8. In Metzger v. Illinois, Civil No. 67 C 2194 (N.D.Ill. filed June 19, 1968), a judge of this court enjoined the seizure of the film 'I, A Woman' and related criminal prosecution by officials of the State of Illinois, on the ground that there had been no adversary hearing on the question of obscenity prior to the seizure and arrest. On October 3, 1968, defendant Sangmeister was joined as party defendant in the Metzger case and was ordered to return the film 'I, A Woman' to the persons from whom it had been seized, and was restrained from taking any further steps, other than to ask for dismissal, in the criminal prosecution entitled People v. Margaret Scalan, W 67 C-47, which was then pending in the Circuit Court of the 12th Judicial District, Will County, Illinois.

Conclusions of Law

1. The Court has jurisdiction of the subject matter and jurisdiction over the parties.

2. Plaintiff has standing to bring this action and the complaint states a claim on which relief may be granted.

3. The seizure of the print of the motion picture 'Aroused' made pursuant to the search warrant executed by Magistrate Wilson on June 1, 1968, was made in violation of the First Amendment of the Constitution of the United States.

4. Because the motion picture 'Aroused' is not obscene and because defendants have engaged in a continuing course of conduct in violation of the Constitution of the United States, this Court must enjoin defendants from any criminal prosecution based on the alleged offense of obscenity.

OPINION

This is an action brought under the Civil Rights Act, 42 U.S.C. § 1983, in which plaintiff asks for equitable relief from the seizure of a motion picture film ubiquitously entitled 'Aroused', and for an injunction against a criminal prosecution on the charge of obscenity for exhibiting the film in question. The undisputed facts of this case are that prior to the seizure of the film, the State's Attorney of Will County, Illinois, a Magistrate to Will County, a Circuit Judge of Will County, and defendant Jaskoviak, viewed the film while it was showing at the Princess Theatre, in Joliet, Illinois. A criminal complaint was subsequently executed and filed on June 1, 1968, against Aaron E. Tribbett, Manager of the Princess Theatre, in the Circuit Court of the 12th Judicial District of the State of Illinois, Magistrate Division, and a warrant for the arrest of Mr. Tribbett was issued. Simultaneously a search warrant was also issued directing that the Princess Theatre be searched and all prints of the film found therein be seized. The arrest and search warrants were executed on the same day, June 1, 1968.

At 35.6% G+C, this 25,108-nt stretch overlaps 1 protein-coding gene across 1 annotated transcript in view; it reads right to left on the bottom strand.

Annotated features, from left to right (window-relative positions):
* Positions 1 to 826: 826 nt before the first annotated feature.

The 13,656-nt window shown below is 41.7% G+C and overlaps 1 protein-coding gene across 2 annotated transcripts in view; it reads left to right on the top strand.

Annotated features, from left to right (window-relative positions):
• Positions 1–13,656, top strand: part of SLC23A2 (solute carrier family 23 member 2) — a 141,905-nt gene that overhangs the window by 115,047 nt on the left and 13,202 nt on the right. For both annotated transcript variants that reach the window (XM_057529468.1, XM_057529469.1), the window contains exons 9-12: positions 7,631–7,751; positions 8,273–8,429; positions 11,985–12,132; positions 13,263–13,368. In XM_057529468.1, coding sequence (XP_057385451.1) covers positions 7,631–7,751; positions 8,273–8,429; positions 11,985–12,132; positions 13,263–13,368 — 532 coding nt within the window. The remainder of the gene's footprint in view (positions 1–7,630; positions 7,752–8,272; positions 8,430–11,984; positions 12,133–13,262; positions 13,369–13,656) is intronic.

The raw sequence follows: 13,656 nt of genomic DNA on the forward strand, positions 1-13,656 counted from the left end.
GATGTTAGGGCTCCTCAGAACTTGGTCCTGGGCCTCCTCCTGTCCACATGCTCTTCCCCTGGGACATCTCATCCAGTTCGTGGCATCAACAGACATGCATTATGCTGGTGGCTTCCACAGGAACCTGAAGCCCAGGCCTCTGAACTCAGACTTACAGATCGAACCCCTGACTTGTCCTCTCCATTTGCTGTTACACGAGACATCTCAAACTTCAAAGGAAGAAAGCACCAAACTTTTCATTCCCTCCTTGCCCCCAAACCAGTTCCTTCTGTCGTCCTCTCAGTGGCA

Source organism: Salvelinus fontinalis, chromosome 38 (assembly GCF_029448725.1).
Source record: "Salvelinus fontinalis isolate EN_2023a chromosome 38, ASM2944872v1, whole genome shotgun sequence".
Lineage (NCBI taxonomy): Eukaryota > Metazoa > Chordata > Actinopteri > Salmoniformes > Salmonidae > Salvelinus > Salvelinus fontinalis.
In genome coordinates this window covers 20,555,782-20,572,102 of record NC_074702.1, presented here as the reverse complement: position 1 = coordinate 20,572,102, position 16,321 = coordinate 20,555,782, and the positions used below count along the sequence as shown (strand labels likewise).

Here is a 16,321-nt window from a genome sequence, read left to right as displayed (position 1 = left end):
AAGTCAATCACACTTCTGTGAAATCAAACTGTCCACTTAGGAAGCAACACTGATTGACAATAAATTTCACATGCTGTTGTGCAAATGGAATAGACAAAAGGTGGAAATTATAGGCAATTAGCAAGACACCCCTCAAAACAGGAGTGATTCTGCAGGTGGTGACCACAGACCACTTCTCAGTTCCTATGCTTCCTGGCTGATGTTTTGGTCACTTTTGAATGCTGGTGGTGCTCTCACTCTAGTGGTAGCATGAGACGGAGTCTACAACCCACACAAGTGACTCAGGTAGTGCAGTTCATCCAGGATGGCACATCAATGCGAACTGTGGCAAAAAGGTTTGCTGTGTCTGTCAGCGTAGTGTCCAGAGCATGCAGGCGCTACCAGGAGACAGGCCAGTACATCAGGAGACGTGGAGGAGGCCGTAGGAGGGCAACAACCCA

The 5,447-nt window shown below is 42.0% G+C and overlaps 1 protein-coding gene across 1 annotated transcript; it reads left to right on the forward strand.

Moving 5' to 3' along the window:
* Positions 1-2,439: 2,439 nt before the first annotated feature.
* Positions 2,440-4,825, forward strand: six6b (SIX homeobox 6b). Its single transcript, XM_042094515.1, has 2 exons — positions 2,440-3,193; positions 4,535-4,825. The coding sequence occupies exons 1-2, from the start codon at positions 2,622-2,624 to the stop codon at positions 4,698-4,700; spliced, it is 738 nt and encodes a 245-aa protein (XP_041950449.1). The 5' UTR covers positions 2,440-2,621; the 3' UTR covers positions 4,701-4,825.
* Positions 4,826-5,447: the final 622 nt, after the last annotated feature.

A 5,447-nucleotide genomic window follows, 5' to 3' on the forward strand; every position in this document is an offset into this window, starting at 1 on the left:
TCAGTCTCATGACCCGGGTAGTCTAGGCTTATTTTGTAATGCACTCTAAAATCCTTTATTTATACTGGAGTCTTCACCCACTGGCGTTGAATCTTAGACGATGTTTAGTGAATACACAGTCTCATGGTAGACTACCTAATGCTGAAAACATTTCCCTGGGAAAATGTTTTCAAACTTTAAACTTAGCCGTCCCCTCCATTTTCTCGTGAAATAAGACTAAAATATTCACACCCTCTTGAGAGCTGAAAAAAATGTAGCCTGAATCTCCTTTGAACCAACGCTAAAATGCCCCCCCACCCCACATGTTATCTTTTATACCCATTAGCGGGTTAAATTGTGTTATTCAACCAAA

The seizure of the film and the related criminal prosecution were undertaken in clear violation of the First Amendment of the Constitution of the United States. It is well established that prior to suppression by law enforcement officials of allegedly obscene material there must be an adversary hearing on the question of obscenity. The law demands this procedural safeguard to ensure against the prior restraint and suppression of constitutionally protected expression. 1 A Quantity of Copies of Books v. State of Kansas, 378 U.S. 205, 211-222, 84 S.Ct. 1723, 12 L.Ed.2d 809 (1964) ;

Page 188

Metzger v. Pearcy, 393 F.2d 202 (7th Cir. 1968). Defendants contend that the constitutional requirement of an adversary hearing was satisfied in this case by virtue of the informal gathering of the prosecuting authorities, a local Magistrate and a County Circuit Judge in the Princess Theatre, which took place before the film was seized. But there is no due process, constitutional or otherwise, in such a gathering. A judge is not discharging the duties of his office or conducting court when he attends a movie theatre as a paying patron....